Now, create a set of first list, time complexity is (n^2 + n)/2 worst case scenario (i.e. order of two), now when you add second list of same size say n then extra time of order two.

Think about containsAll(). that is off the shelf method. Given list is same size, but order of elements may be different, so time complexity of this will be n^2.

Mike Simmons
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shivendra tripathi wrote:Add content of one list to Set, store the size of set. Add content of another List, check if Set size gets increased. If so two lists are not equal.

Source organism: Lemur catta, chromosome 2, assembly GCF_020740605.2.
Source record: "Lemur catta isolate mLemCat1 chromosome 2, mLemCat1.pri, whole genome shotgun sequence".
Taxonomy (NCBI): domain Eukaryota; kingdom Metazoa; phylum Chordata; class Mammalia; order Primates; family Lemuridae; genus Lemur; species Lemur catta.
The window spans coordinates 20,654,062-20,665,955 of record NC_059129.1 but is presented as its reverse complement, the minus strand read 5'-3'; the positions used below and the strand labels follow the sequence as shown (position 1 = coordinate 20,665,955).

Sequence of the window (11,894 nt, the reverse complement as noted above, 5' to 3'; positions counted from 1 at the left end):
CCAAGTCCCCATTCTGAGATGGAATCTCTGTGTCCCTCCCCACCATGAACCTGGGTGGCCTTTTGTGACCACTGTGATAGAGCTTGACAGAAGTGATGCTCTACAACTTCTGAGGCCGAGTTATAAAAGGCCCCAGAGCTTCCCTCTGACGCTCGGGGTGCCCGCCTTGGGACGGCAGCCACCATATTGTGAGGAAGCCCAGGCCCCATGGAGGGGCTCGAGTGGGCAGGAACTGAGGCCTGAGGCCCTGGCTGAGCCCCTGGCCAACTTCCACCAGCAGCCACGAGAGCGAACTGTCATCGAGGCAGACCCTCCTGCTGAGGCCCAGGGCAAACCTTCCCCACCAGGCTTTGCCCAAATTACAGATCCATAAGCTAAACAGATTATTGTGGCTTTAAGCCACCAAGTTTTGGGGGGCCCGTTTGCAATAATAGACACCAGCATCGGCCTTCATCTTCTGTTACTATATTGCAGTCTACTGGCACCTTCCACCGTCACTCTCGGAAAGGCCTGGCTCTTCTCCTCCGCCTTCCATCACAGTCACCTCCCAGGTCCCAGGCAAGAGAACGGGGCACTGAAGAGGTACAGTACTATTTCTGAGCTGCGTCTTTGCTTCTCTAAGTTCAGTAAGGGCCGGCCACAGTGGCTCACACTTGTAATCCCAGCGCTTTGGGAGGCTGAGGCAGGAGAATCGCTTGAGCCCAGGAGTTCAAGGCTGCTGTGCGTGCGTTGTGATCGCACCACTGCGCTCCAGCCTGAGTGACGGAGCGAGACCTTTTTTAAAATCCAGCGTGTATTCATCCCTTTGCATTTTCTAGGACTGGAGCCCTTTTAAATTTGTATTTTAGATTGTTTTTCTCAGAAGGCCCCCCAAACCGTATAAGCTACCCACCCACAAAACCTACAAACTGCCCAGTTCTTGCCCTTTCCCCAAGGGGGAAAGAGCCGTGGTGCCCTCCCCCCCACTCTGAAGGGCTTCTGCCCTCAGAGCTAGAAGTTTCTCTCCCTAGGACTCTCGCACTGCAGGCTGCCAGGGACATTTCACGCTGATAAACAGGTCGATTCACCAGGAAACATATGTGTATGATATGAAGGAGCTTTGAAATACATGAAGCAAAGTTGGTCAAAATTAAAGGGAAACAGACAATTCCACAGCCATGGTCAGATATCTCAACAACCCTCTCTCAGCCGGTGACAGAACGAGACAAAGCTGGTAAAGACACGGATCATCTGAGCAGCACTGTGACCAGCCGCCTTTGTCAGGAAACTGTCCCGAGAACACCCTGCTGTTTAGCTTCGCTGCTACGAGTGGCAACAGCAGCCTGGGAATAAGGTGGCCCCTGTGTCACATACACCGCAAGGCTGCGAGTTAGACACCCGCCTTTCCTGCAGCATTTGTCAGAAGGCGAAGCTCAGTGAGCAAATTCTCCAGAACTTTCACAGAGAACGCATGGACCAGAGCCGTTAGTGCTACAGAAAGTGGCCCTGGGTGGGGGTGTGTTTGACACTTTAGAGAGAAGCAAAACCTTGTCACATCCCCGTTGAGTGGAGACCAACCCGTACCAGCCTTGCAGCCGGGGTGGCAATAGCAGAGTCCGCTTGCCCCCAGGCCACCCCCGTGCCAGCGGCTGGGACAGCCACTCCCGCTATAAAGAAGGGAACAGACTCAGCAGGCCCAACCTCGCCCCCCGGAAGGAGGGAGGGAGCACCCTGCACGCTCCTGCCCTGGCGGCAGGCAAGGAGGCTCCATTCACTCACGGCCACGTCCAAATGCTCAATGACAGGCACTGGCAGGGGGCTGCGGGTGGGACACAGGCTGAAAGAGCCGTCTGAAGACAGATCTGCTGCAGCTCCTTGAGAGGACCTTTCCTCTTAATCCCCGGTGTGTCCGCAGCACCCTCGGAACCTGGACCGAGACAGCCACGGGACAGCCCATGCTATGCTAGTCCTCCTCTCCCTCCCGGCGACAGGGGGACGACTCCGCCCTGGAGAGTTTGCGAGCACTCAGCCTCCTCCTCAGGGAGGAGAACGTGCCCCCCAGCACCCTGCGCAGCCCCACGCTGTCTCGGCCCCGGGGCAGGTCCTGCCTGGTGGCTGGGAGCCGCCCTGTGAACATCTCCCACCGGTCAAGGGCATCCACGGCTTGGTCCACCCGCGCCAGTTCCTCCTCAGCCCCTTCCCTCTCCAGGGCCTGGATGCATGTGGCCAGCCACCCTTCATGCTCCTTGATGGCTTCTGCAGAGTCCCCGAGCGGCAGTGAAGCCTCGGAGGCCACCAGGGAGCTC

Well, that's a good start (assuming the original poster is allowed to use standard library classes for this). However, what happens if the second list contains some but not all of the elements from the first list? What happens if the second list is completely empty?

Mike Simmons
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Rahul.p Kumar wrote:Now, create a set of first list, time complexity is (n^2 + n)/2 worst case scenario (i.e. order of two), now when you add second list of same size say n then extra time of order two.

No, it isn't. Not unless the equals() and hashCode() methods are really, really bad.

Patricia Samuel
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Mike,

Should not we check the size of list first before adding to the Set??

Rahul - Please be nice on the forum. We are just discussing the topic.

Mike Simmons
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Well, that might help, but I don't think it's enough.

What if list 1 is { 1, 2, 3, 4, 5 }, and list 2 is { 1, 1, 1, 1, 1 }?

Patricia Samuel